By 1993, my obsession had mostly focused upon Inspector Morse. I first encountered Morse through the television series, which in Australia ran on Channel Seven and was enjoyed by my dad. As much as I loved the show, the books were, of course, better, and I read and reread them many times, chasing down all the references to opera and literature and poetry and classics. I also collected them avidly; I think I had at least four different editions of The Way Through the Woods.
I'm not a fan-lettery person, but in 1994, I took stock of how my little fourteen-year-old life had been shaped by my devotion to Morse books, and started drafting a letter to author Colin Dexter, after rather creepily stalking him as best I could by hunting down on VHS all his guest appearances in the series and looking up his address in an authors' directory I found in the State Library of Queensland. (Just think what I would have done with the internet and Google Earth.) I wish I'd kept a copy of my letter to laugh at in posterity; there were at least four pages of gushing, along with detailed descriptions of how the novels had inspired me to join the chess club, take up Latin (through a correspondence course, since my school didn't offer it), research the baffling mysteries of Freemasonry (this interest vanished after I finally learned the handshake when I was 16), and become a fledgling opera buff (I bought an expensive subscription with my allowance and attended all the shows by myself, since nobody else I knew could stand the stuff); in particular, I described my resultant affliction with a profound admiration for the music of Wagner. I blathered on with oblivious teenaged narcissism* about playing the viola in the youth orchestra**. After four or five painstakingly handwritten drafts, the letter was dropped in the mail and forgotten. I honestly never expected a reply; I just wanted to thank the guy and talk about myself.
My mother didn't understand why I wouldn't stop screaming hysterically when this came in the mail. She looked genuinely worried, as though she feared the familial insanity had taken me early.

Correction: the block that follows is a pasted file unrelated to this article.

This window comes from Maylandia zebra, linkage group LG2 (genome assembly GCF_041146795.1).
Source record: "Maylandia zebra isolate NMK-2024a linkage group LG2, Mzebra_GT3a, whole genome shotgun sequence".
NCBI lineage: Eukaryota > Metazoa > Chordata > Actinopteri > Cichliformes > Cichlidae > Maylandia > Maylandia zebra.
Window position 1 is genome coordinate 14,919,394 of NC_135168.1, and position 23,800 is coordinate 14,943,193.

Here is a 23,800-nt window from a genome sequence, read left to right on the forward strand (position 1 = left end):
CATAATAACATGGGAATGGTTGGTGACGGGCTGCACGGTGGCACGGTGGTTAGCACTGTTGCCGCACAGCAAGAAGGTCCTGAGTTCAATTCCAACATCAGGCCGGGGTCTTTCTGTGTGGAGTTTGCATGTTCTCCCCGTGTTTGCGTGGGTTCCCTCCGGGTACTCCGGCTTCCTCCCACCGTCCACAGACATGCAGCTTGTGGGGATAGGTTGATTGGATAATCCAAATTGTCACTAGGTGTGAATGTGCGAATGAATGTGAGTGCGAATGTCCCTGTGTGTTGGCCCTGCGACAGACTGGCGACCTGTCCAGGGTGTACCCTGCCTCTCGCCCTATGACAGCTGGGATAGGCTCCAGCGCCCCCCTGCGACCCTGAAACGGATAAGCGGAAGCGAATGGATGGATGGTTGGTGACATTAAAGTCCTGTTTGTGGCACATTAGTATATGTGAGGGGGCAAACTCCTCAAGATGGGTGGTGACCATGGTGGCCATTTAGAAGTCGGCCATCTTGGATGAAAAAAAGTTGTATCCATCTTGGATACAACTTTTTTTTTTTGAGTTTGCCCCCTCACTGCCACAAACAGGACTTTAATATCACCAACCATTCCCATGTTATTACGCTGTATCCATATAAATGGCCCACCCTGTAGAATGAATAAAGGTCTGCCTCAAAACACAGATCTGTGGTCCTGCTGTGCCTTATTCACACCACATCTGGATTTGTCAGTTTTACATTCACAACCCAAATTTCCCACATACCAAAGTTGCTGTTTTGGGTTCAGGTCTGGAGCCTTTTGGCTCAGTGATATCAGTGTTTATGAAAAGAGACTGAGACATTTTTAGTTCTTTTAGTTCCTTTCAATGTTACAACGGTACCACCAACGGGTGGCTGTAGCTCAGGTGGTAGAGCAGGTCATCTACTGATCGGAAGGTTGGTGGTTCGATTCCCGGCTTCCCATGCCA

My dear Melissa,
That's just about the sweetest letter I've ever received. Bless you! If you were here, I'd give you a hug and a kiss (if that were allowed!).
My greetings to you from Oxford and from Chief Inspector Morse. And every best wish to you yourself always!
You write awfully well, you know. And perhaps you're going to be a writer yourself?
I'm not going to say that this letter made me who I am. But it certainly kicked all of my Morse-inspired interests into high gear. I took more music courses in grades 11 and 12. When I agreed to go to med school after graduation, it was only because I thought I wanted to be a forensic pathologist. The first drink I ever had was Bell's Scotch. The first $1,000 I ever saved, I spent on buying tickets to the first Australian production of the entire Ring Cycle in Adelaide in 1998. And now, of course, I am a composer, and currently, one of my graduate courses is a seminar led by Carolyn Abbate (squee) focused on Tristan und Isolde.
This blog post brought to you by nostalgia provoked by watching Inspector Lewis on Netflix Instant, followed by Humoresque, which was our Tristan "reading" this week.
*as opposed to self-aware 31-year-old narcissism.
**When his next book came out in 1996, one of the young characters "had a great love of music, and played the viola in the National Youth Orchestra." Naturally, my blood ran cold upon reading that sentence, and I felt certain I was responsible - me, personally, responsible for a small trait of a small character in a Morse book. However, that character had committed suicide, so I couldn't bring myself to think on it too deeply.
Tangent: is it now an accepted thing that all forensic pathologists on TV are women?